Trauma is the leading cause of death worldwide in individual’s aged 18-39 with data from the WHO suggesting that worldwide almost 6 million deaths every year are directly attributable to trauma. Haemorrhage secondary to severe trauma is a major cause of potentially preventable death and poor outcomes. Severe trauma triggers changes in blood clotting leading to a problem with clot formation and clot strength. This results in a decreased ability for the severely injured trauma patient to form adequate clots and stop bleeding. There is good evidence that the loss of clotting factors during haemorrhage is associated with worse outcomes and it is thought that early replacement of these factors may reduce bleeding and improve a patient’s outcome. Fibrinogen is a key clotting factor that helps bind clots together. Early fibrinogen replacement may improve outcomes.
Currently, there are two ways fibrinogen can be replaced; either using cryoprecipitate (Cryo) or fibrinogen concentrate (FC). There are pros and cons for both forms of fibrinogen replacement and their effects have to date not been investigated in an RCT involving trauma patients. The FEISTY II trial is informed by the FEISTY Pilot trial. The FEISTY Pilot trial enrolled 100 bleeding trauma patients and investigated whether it was possible to give FC and Cryo early in trauma resuscitation, and which could be given faster. The trial also investigated the assessment of clot strength and quality using either FC or Cryo. The trial showed the FC could be administered in a shorter timeframe than cryoprecipitate. However, although both Cryo and FC increased the fibrinogen levels of patients, the results suggested that the blood clot may be stronger with Cryo. The size and population distribution of Australia makes the rapid availability of FC an attractive option but its efficacy compared to Cryo must be tested in a RCT.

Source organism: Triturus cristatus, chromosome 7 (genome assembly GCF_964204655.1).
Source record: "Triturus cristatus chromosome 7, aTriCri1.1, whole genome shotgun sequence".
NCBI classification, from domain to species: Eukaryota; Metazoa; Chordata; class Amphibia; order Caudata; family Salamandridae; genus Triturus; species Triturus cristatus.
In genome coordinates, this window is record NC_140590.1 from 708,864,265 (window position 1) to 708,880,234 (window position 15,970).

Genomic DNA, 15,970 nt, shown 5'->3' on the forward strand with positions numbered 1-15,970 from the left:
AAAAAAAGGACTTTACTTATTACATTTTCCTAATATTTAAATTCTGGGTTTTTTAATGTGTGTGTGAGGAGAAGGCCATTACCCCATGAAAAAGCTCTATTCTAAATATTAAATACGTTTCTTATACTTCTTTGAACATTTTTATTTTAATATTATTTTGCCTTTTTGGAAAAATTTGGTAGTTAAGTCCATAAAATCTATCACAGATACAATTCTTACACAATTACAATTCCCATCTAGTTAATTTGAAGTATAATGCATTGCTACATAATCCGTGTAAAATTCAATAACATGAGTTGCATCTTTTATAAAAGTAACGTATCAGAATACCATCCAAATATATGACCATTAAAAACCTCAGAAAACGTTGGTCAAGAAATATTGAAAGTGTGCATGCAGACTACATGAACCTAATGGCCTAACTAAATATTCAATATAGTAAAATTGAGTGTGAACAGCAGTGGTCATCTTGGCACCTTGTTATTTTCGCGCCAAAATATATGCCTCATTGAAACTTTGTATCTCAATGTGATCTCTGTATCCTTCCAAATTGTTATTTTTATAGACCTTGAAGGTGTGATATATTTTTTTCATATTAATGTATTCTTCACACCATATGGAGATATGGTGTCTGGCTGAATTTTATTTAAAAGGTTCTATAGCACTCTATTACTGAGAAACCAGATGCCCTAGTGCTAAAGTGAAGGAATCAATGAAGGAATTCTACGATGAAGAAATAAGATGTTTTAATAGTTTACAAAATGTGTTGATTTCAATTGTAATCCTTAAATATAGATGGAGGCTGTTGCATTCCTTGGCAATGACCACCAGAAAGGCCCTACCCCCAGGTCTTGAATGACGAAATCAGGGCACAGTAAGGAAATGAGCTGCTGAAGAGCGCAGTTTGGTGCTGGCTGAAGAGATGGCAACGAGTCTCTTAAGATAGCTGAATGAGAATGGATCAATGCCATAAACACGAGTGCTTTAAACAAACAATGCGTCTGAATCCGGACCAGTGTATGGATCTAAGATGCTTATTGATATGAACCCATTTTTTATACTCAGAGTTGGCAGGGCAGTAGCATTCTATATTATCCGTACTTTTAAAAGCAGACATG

FEISTY II is a phase III randomised trial which will enrol 850 patients from Australian and New Zealand major trauma centres, with a primary patient outcome of days alive out of hospital at day 90 after injury. Severely injured trauma patients who require blood transfusion and have evidence of low fibrinogen levels will be randomised to receive either FC or Cryo.